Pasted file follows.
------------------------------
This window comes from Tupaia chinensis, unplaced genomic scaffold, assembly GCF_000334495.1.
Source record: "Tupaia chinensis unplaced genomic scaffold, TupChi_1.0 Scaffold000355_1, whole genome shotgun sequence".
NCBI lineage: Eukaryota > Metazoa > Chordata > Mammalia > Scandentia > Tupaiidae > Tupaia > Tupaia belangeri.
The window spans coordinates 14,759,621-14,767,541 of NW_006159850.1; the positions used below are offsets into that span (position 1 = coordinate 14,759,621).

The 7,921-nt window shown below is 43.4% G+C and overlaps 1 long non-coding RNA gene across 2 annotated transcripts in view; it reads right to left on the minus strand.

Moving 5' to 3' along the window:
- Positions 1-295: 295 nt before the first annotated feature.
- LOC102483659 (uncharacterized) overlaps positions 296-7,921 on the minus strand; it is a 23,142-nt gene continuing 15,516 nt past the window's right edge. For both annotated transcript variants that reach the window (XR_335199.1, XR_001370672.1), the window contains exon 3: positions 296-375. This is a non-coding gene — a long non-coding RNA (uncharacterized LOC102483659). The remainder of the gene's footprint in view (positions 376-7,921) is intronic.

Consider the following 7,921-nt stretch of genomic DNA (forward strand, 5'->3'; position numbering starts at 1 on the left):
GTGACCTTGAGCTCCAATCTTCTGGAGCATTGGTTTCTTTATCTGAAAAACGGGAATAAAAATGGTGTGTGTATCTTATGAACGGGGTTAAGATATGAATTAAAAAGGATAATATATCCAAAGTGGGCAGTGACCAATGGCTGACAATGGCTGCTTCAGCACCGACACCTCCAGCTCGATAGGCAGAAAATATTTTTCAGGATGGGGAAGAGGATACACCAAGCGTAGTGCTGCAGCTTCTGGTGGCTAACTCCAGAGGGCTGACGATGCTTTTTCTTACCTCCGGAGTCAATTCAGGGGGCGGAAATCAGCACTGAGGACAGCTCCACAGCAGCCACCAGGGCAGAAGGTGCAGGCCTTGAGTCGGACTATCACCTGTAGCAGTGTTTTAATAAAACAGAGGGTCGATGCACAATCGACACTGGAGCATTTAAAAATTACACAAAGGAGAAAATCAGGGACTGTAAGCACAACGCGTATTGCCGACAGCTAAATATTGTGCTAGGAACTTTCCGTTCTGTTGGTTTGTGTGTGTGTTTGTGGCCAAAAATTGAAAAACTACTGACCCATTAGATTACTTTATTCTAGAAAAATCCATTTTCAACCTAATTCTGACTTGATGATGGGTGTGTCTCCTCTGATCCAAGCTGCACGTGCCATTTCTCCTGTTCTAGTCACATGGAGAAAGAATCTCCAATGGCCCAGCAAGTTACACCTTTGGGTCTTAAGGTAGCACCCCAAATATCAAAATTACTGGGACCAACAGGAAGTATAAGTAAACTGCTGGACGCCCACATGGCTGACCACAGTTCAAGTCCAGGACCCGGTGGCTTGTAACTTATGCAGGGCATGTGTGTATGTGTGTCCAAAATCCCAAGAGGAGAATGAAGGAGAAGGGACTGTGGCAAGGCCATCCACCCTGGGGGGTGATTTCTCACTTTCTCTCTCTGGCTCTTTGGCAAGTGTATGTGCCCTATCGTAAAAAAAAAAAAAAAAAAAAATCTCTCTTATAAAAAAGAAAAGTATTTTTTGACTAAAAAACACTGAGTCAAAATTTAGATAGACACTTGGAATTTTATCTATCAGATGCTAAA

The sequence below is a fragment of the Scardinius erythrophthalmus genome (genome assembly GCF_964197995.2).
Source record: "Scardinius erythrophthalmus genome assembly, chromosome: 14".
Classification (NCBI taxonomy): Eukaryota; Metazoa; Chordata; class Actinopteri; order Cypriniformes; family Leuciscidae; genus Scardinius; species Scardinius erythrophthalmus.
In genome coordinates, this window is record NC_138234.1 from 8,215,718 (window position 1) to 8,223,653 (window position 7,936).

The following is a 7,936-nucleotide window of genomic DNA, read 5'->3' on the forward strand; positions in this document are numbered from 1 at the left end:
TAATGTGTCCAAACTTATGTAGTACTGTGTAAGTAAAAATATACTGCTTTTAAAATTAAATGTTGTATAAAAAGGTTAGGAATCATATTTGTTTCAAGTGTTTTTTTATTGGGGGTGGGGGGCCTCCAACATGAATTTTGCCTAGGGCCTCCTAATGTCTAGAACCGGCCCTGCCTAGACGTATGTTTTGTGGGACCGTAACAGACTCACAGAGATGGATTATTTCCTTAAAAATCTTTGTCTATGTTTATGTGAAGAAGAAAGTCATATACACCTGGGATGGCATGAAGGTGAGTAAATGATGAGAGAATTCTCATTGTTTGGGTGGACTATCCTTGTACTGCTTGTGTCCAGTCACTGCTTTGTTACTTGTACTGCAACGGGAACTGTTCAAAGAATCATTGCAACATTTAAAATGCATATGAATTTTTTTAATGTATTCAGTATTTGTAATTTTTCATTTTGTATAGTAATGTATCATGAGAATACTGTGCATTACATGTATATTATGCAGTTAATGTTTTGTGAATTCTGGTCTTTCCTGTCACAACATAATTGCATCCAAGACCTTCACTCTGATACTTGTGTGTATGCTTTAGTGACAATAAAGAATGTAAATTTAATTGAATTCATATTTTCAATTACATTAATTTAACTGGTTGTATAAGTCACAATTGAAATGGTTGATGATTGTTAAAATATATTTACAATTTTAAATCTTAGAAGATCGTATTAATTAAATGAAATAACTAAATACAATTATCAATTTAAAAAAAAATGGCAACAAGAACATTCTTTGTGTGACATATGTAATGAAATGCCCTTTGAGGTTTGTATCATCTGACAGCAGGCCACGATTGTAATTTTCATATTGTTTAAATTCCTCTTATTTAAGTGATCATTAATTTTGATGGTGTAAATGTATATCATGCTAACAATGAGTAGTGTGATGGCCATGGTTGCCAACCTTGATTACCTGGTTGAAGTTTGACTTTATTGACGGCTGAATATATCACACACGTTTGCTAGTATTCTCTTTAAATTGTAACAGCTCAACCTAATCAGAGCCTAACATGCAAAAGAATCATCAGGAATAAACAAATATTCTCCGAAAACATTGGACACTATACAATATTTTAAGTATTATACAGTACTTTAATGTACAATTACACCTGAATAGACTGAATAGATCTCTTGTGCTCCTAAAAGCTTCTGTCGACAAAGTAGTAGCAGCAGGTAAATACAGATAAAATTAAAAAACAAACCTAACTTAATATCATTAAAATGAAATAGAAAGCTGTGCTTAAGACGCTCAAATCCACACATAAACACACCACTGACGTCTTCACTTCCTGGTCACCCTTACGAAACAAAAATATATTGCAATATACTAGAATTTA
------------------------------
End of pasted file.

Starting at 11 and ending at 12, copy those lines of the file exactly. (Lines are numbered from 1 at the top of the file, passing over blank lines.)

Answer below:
The sequence below is a fragment of the Scardinius erythrophthalmus genome (genome assembly GCF_964197995.2).
Source record: "Scardinius erythrophthalmus genome assembly, chromosome: 14".